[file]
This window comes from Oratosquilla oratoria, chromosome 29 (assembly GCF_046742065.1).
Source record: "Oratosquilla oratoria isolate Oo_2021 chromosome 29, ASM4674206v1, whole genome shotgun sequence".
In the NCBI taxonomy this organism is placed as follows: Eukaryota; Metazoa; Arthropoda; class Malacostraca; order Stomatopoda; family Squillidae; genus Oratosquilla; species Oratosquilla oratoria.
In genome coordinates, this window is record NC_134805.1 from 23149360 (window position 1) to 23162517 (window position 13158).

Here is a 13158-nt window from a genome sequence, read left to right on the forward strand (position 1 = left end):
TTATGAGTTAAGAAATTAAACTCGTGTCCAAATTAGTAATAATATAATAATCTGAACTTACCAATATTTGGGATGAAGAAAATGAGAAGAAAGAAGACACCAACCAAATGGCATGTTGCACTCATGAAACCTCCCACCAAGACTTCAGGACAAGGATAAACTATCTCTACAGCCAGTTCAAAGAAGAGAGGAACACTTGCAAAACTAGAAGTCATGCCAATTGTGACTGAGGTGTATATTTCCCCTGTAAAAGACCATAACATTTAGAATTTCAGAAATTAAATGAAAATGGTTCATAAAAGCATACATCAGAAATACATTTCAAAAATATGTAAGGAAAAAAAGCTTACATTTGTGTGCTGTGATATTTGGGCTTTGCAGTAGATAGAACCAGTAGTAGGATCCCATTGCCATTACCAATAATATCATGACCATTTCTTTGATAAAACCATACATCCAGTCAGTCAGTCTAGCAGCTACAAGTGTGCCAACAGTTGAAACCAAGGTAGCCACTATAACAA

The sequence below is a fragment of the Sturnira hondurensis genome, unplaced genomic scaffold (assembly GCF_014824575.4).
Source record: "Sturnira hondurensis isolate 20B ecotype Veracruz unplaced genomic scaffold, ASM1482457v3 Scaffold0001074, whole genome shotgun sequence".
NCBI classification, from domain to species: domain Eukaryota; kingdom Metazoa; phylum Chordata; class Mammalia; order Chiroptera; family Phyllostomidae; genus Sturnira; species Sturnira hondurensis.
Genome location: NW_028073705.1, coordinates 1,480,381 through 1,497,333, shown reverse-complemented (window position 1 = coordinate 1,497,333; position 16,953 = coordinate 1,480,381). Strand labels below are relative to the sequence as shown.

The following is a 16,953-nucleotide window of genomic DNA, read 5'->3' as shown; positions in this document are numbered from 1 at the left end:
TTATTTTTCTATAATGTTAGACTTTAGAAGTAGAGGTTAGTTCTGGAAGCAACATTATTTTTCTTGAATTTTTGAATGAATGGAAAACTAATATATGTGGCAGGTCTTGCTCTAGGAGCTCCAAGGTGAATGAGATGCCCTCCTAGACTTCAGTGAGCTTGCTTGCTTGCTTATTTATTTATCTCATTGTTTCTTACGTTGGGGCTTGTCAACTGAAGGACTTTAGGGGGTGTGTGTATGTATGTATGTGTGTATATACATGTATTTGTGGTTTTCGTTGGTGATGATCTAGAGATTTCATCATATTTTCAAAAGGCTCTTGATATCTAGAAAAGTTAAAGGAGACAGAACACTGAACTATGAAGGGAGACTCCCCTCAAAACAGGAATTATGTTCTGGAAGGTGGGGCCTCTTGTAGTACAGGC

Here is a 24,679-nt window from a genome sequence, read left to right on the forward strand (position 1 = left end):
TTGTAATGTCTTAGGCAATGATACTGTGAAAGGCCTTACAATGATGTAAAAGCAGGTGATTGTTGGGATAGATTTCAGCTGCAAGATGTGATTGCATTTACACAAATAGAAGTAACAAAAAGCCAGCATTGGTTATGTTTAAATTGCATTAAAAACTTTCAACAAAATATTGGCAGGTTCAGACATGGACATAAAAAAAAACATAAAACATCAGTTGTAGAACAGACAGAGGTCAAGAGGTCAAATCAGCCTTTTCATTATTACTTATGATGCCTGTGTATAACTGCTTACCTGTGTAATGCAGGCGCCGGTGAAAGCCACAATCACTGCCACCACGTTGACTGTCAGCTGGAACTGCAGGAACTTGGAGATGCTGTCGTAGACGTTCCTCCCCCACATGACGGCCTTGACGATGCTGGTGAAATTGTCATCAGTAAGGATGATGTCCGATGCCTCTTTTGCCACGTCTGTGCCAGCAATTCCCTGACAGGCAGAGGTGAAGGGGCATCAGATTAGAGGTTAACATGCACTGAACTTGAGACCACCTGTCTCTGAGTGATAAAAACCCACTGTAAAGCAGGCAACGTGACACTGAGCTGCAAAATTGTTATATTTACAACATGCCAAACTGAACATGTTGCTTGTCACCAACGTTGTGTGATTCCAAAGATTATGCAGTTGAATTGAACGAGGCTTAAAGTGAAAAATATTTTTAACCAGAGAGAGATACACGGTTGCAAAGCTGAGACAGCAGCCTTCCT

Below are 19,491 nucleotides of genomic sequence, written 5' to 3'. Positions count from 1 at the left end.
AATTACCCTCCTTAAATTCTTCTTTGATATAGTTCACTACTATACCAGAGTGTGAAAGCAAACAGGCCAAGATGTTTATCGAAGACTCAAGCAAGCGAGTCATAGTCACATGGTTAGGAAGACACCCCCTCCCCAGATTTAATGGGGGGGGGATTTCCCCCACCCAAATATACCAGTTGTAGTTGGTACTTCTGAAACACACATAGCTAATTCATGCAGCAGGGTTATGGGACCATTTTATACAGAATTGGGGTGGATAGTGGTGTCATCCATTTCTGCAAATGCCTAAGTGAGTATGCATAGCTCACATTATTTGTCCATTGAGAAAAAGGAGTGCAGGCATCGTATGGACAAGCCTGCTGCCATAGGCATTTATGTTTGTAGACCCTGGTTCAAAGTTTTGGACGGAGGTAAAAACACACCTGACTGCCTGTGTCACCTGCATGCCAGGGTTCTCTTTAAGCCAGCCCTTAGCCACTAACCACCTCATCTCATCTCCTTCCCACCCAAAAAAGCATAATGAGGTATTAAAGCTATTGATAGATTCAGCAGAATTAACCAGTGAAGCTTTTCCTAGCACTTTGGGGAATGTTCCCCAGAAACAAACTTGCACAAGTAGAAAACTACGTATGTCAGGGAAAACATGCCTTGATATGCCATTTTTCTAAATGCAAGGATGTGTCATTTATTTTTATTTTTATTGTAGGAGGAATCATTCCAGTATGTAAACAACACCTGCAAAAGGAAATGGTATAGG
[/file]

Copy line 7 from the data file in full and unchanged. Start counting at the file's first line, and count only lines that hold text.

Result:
The sequence below is a fragment of the Sturnira hondurensis genome, unplaced genomic scaffold (assembly GCF_014824575.4).